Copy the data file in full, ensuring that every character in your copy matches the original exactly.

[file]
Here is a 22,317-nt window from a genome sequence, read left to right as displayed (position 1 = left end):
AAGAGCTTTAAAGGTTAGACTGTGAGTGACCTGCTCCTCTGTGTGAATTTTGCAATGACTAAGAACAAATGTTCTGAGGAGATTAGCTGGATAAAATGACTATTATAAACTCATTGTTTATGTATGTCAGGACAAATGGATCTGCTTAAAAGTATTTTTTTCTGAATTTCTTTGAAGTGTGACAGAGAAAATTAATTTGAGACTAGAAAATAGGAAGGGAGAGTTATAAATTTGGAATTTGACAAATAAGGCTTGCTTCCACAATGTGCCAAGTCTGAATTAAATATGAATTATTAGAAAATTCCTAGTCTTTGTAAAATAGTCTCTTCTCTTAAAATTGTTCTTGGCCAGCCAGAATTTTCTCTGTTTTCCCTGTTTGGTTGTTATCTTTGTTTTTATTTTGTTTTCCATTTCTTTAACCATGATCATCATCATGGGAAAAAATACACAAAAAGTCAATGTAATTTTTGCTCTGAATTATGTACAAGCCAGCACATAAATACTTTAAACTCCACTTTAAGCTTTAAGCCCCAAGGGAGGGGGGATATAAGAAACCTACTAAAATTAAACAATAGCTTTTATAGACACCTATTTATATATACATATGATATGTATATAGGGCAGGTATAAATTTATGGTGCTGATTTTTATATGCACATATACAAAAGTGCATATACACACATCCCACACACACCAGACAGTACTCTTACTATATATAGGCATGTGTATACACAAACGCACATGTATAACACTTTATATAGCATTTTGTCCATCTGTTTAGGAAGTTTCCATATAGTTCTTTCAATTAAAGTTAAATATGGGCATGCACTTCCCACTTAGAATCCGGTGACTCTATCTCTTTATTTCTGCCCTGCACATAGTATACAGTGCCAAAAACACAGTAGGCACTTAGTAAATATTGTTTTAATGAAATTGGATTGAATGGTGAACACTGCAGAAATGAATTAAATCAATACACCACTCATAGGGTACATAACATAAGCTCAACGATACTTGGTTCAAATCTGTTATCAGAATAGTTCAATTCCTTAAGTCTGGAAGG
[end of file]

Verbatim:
Here is a 22,317-nt window from a genome sequence, read left to right as displayed (position 1 = left end):
AAGAGCTTTAAAGGTTAGACTGTGAGTGACCTGCTCCTCTGTGTGAATTTTGCAATGACTAAGAACAAATGTTCTGAGGAGATTAGCTGGATAAAATGACTATTATAAACTCATTGTTTATGTATGTCAGGACAAATGGATCTGCTTAAAAGTATTTTTTTCTGAATTTCTTTGAAGTGTGACAGAGAAAATTAATTTGAGACTAGAAAATAGGAAGGGAGAGTTATAAATTTGGAATTTGACAAATAAGGCTTGCTTCCACAATGTGCCAAGTCTGAATTAAATATGAATTATTAGAAAATTCCTAGTCTTTGTAAAATAGTCTCTTCTCTTAAAATTGTTCTTGGCCAGCCAGAATTTTCTCTGTTTTCCCTGTTTGGTTGTTATCTTTGTTTTTATTTTGTTTTCCATTTCTTTAACCATGATCATCATCATGGGAAAAAATACACAAAAAGTCAATGTAATTTTTGCTCTGAATTATGTACAAGCCAGCACATAAATACTTTAAACTCCACTTTAAGCTTTAAGCCCCAAGGGAGGGGGGATATAAGAAACCTACTAAAATTAAACAATAGCTTTTATAGACACCTATTTATATATACATATGATATGTATATAGGGCAGGTATAAATTTATGGTGCTGATTTTTATATGCACATATACAAAAGTGCATATACACACATCCCACACACACCAGACAGTACTCTTACTATATATAGGCATGTGTATACACAAACGCACATGTATAACACTTTATATAGCATTTTGTCCATCTGTTTAGGAAGTTTCCATATAGTTCTTTCAATTAAAGTTAAATATGGGCATGCACTTCCCACTTAGAATCCGGTGACTCTATCTCTTTATTTCTGCCCTGCACATAGTATACAGTGCCAAAAACACAGTAGGCACTTAGTAAATATTGTTTTAATGAAATTGGATTGAATGGTGAACACTGCAGAAATGAATTAAATCAATACACCACTCATAGGGTACATAACATAAGCTCAACGATACTTGGTTCAAATCTGTTATCAGAATAGTTCAATTCCTTAAGTCTGGAAGG